The federal government has also waived the monthly rent paid by airport authorities to Ottawa for the rest of the year, providing support worth up to $331.4 million in ground lease rents from March through December.

At least 20 countries from Norway to New Zealand have announced financial aid specifically for airlines, ranging from equity stakes to loans and grants, sometimes with strings attached that limit dividends and executive bonuses.

Last month the United States rolled out US$25 billion in government aid to pay airline workers and avoid massive layoffs. The assistance includes a mix of cash and loans, with the government getting warrants that can be converted into small ownership stakes in the leading carriers.

The French government has announced at least US$7.66 billion in loans and loan guarantees to rescue Air France, with conditions requiring it to cut carbon emissions in half by 2030 on long and medium-haul routes.

READ MORE: Vancouver airport to lay off 25% of staff as it forecasts years-long decrease in flights

In Germany, the government is in talks with Lufthansa AG for up to US$10.85 billion in aid but demanding a 25 per cent stake in the airline.

Even with planes parked, money continues to bleed as airlines dole out airport fees, leasing payments, and parking and maintenance costs — each plane needs to have its engine run, tires rotated and hydraulics electronics checked multiple times per week.

“We’re a capital intensive industry,” Flair’s Jim Scott said in a phone interview. “Our fixed costs are very high, and we have no revenues to offset it.”

Christopher Reynolds, The Canadian Press


Like us on Facebook and follow us on Twitter.

Want to support local journalism during the pandemic? Make a donation here.

Air TravelCoronavirus

Get local stories you won't find anywhere else right to your inbox.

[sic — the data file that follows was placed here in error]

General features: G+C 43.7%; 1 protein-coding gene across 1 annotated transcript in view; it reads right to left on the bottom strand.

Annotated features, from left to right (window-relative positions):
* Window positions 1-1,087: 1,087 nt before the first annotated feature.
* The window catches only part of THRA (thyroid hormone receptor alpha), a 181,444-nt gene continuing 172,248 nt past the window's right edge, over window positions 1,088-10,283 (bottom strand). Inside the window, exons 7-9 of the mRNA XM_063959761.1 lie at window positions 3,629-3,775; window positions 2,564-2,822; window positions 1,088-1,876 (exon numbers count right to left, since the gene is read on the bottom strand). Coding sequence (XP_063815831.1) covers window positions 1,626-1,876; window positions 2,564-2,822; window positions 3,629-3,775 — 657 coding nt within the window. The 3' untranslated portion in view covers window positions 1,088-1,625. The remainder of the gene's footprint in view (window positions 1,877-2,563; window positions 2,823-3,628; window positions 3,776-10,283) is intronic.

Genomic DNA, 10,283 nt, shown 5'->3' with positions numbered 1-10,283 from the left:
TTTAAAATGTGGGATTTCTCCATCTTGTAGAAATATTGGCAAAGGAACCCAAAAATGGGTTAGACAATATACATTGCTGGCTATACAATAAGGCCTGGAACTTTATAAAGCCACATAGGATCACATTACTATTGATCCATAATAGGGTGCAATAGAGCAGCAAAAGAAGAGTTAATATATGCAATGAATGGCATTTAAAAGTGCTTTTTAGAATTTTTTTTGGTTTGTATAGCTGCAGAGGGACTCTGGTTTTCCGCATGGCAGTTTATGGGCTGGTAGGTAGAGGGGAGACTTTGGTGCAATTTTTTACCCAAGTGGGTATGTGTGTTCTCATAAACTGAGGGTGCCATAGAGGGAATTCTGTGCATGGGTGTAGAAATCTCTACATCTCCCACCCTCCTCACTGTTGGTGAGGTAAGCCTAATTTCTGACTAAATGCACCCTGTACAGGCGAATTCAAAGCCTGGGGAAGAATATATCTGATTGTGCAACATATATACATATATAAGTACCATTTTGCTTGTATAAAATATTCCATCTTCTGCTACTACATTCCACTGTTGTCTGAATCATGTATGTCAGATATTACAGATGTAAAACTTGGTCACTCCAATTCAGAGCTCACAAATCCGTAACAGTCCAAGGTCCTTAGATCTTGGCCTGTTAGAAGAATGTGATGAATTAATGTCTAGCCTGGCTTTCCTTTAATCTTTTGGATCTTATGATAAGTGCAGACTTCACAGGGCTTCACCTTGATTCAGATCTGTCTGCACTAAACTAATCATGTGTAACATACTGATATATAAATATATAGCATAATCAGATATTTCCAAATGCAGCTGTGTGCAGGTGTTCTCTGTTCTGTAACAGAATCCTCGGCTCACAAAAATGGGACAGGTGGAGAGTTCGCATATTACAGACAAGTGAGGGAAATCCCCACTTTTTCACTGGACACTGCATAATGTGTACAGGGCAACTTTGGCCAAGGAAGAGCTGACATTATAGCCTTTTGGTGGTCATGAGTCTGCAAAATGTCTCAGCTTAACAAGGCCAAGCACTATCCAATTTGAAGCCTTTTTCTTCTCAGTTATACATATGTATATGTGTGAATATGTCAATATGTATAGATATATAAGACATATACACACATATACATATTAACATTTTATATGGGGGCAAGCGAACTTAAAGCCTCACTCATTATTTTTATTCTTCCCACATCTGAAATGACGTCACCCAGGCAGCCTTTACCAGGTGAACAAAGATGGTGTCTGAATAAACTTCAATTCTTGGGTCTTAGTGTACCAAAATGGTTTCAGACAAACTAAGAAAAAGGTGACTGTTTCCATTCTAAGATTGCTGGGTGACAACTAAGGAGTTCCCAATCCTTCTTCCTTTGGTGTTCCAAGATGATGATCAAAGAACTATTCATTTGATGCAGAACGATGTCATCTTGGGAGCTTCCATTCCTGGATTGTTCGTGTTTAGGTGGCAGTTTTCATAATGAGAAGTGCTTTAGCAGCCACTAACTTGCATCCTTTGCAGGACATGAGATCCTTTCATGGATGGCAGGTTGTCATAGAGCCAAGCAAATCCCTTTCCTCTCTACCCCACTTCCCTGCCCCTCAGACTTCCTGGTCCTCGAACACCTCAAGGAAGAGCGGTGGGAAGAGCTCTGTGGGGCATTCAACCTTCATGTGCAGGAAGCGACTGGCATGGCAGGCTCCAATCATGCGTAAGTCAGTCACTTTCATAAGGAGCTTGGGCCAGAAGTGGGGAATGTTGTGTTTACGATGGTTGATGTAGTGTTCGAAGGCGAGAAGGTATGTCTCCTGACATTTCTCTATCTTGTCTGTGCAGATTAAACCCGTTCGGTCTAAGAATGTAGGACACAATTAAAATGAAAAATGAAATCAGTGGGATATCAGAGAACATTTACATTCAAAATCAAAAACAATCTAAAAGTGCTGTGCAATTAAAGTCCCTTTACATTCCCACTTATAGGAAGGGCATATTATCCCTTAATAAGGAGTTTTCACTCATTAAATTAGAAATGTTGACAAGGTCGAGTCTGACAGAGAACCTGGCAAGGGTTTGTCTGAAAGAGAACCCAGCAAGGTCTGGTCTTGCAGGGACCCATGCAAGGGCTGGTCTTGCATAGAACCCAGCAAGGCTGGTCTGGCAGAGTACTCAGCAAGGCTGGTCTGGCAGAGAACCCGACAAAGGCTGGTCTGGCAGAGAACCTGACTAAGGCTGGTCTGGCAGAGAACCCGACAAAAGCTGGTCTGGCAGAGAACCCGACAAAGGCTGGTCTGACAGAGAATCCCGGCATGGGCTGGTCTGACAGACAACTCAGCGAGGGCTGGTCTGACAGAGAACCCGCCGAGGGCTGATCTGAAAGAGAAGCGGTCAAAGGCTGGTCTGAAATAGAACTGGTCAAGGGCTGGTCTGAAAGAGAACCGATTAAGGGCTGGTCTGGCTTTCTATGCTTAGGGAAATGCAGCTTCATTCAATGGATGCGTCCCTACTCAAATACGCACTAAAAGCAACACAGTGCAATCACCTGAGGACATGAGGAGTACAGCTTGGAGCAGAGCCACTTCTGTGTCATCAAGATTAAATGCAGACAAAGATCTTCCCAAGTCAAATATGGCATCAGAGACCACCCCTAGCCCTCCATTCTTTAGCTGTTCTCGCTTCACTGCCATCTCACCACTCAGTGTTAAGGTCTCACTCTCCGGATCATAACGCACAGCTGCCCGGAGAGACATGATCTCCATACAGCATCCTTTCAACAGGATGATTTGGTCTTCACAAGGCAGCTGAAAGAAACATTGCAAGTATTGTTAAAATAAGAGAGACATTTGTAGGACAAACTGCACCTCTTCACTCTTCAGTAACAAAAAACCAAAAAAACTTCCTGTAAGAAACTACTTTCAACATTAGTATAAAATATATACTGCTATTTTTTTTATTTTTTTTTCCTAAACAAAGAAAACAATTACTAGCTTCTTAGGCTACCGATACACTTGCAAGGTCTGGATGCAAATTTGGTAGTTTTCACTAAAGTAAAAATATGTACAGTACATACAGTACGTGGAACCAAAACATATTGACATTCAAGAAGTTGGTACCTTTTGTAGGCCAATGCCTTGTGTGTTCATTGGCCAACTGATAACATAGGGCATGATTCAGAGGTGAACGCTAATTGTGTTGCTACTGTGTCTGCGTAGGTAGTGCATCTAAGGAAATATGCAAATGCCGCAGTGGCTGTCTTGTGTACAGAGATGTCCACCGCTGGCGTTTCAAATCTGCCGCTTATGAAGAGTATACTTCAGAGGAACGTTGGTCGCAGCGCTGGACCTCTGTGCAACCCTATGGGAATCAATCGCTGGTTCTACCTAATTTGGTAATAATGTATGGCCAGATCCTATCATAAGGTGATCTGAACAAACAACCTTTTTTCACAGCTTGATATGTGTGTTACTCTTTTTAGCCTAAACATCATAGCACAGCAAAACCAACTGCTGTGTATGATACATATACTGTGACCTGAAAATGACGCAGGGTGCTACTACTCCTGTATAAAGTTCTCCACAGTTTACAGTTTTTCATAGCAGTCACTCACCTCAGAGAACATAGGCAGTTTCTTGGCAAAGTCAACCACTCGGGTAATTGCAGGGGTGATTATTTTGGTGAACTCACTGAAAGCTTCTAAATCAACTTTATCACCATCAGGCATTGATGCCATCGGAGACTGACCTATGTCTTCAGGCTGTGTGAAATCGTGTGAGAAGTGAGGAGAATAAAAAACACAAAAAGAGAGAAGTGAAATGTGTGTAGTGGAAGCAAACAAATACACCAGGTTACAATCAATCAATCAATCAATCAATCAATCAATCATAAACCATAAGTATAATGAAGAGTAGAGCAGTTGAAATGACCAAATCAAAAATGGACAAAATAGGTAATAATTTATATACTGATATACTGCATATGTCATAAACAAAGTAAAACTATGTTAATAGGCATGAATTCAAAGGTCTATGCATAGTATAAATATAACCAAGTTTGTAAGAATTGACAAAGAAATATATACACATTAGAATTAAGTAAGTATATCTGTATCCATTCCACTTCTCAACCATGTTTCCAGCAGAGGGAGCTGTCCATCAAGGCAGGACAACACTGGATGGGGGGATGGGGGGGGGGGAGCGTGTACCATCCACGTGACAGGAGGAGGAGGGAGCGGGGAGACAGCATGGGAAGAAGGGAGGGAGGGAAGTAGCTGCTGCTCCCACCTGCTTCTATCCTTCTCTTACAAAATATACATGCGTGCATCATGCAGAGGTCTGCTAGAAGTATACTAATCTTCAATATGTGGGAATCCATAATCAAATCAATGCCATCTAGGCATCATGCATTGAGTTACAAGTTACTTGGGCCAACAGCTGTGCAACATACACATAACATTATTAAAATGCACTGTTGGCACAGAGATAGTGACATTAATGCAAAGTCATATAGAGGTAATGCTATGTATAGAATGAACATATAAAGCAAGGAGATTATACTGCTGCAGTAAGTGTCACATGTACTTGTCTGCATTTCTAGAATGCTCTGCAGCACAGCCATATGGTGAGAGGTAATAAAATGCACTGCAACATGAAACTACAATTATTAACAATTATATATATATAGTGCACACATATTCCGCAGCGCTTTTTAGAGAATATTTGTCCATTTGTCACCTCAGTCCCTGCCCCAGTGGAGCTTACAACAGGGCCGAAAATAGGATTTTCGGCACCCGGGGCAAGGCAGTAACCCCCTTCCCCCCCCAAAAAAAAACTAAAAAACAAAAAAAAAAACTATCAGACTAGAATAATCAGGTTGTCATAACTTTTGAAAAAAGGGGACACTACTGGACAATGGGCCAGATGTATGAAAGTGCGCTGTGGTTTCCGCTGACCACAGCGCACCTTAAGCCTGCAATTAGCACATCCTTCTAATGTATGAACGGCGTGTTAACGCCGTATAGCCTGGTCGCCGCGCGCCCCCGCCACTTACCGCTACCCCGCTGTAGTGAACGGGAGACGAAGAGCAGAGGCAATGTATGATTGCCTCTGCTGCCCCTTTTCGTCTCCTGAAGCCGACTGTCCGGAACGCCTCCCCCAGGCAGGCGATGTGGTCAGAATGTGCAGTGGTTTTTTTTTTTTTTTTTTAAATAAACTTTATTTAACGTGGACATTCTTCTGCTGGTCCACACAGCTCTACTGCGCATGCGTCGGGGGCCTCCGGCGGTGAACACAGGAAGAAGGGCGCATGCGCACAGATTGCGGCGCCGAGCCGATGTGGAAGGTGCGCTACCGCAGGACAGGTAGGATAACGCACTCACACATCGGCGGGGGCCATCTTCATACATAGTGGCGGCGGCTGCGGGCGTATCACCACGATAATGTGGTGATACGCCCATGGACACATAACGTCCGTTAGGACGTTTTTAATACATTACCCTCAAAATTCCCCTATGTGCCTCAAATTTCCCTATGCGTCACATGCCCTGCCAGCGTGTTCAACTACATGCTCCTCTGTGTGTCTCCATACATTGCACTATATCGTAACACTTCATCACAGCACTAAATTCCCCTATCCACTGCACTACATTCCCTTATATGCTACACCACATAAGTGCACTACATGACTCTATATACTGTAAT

Sign up here

Just Posted

Abbotsford teacher has picture book published with message about kindness

It took Nikki Bergstresser six years to have Seasons of Stone published

Air quality across the Lower Mainland could worsen slightly

AQ health index could see ‘low risk’ gravitate into ‘moderate risk’ from Vancouver to Hope

‘Alien invasion’: Strange webbing creeps in overnight in Agassiz,Harrison

Eerie webbing might be the result of a growth in moth population

BC Green Party announces candidate for Abbotsford South

Former provincial and municipal candidate Aird Flavelle seeks election

Abbotsford’s Haidyn Vermeulen signs with Alberta Golden Bears

Grade 12 Abby Senior student joining Edmonton-based football program in 2021

105 new COVID-19 cases, 1 death as health officials urge B.C. to remember safety protocols

There are currently 1268 active cases, with 3,337 people under public health monitoring

Orange Shirt Day lessons of past in today’s classrooms

Phyllis Webstad, who attended St. Joseph’s Mission Residential School in British Columbia, is credited for creating the movement

Greens’ Furstenau fires at NDP, Liberals on pandemic recovery, sales tax promise

She also criticized the NDP economic recovery plan, arguing it abandons the tourism industry

U.S. Presidential Debate Takeaways: An acrid tone from the opening minute

Here are key takeaways from the first of three scheduled presidential debates before Election Day on Nov. 3

Another death as COVID-19 outbreak at Delta Hospital climbs to 18 cases

Total of 12 patients and six staff in one unit have tested positive for COVID-19: Fraser Health

Join Black Press Media and Do Some Good

Pay it Forward program supports local businesses in their community giving

B.C. nurses report rise in depression, anxiety, exhaustion due to pandemic

A new UBC study looks into how the COVID-19 response has impacted frontline nurses

Is it time to start thinking about greener ways to package cannabis?

Packaging suppliers are still figuring eco-friendly and affordable packaging options that fit the mandates of Cannabis Regulations

National child-care plan could help Canada rebound from COVID-induced economic crisis: prof

A $2 billion investment this year could help parents during second wave of pandemic

Most Read